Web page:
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A record 911,062 Japanese were living overseas on a long-term basis as of Oct. 1, up 4.5 percent from the previous high posted a year earlier, a senior Foreign Ministry official said Monday.

While the United States still had the largest contingent, at 331,677, China overtook Brazil to claim second place with 77,184, the official said.

Brazil was in third place at 70,782.

The figure for China increased by slightly more than 20 percent from Oct. 1, 2002, with many new Japanese residents in Shanghai compared with other parts of the country.

The rise was attributed to greater Japanese involvement in business and trade with China, centering on Shanghai, which is undergoing rapid economic growth.

The city with the largest Japanese population was New York, with 62,279. It was followed by Los Angeles at 42,771, Hong Kong at 25,211 and Shanghai at 23,527.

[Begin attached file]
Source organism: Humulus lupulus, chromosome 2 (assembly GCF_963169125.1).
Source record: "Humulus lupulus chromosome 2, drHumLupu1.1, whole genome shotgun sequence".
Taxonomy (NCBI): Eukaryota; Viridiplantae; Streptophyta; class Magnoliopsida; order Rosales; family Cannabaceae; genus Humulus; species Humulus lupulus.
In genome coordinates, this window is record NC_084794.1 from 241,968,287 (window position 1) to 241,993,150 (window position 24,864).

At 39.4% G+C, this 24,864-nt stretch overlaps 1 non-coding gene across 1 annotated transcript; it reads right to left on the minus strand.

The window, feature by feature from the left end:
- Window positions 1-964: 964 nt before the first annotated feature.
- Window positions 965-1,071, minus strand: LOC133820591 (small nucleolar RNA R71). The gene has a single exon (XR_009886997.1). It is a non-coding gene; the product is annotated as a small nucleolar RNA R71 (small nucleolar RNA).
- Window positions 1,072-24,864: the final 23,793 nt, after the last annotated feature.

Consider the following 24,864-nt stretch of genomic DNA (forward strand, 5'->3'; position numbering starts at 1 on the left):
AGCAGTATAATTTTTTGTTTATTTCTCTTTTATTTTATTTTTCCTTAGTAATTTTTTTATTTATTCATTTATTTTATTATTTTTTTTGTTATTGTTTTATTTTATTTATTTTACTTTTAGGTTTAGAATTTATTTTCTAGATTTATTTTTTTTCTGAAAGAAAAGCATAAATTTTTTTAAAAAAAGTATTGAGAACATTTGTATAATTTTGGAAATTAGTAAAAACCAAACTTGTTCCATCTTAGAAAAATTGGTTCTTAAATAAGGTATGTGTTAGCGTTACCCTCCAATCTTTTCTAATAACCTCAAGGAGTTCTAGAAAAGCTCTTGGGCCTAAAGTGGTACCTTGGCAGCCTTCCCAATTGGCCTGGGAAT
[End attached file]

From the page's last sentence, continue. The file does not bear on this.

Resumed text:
The Asian region saw an annual increase of 9.9 percent, while the Central and Eastern European region saw an increase of 11.9 percent. The figures fell slightly in South America and Africa.

There were more Japanese women than men residing overseas for the fifth straight year, with the percentage standing at 51.3 percent, according to the official.

Long-term overseas residents are defined as those who have remained in a foreign country for three months or longer, as well as those living in a foreign country with permanent residency status.

Of the Japanese citizens living abroad, 291,793, or 32 percent, were permanent residents, while the remaining 619,269 were on long-term stays.

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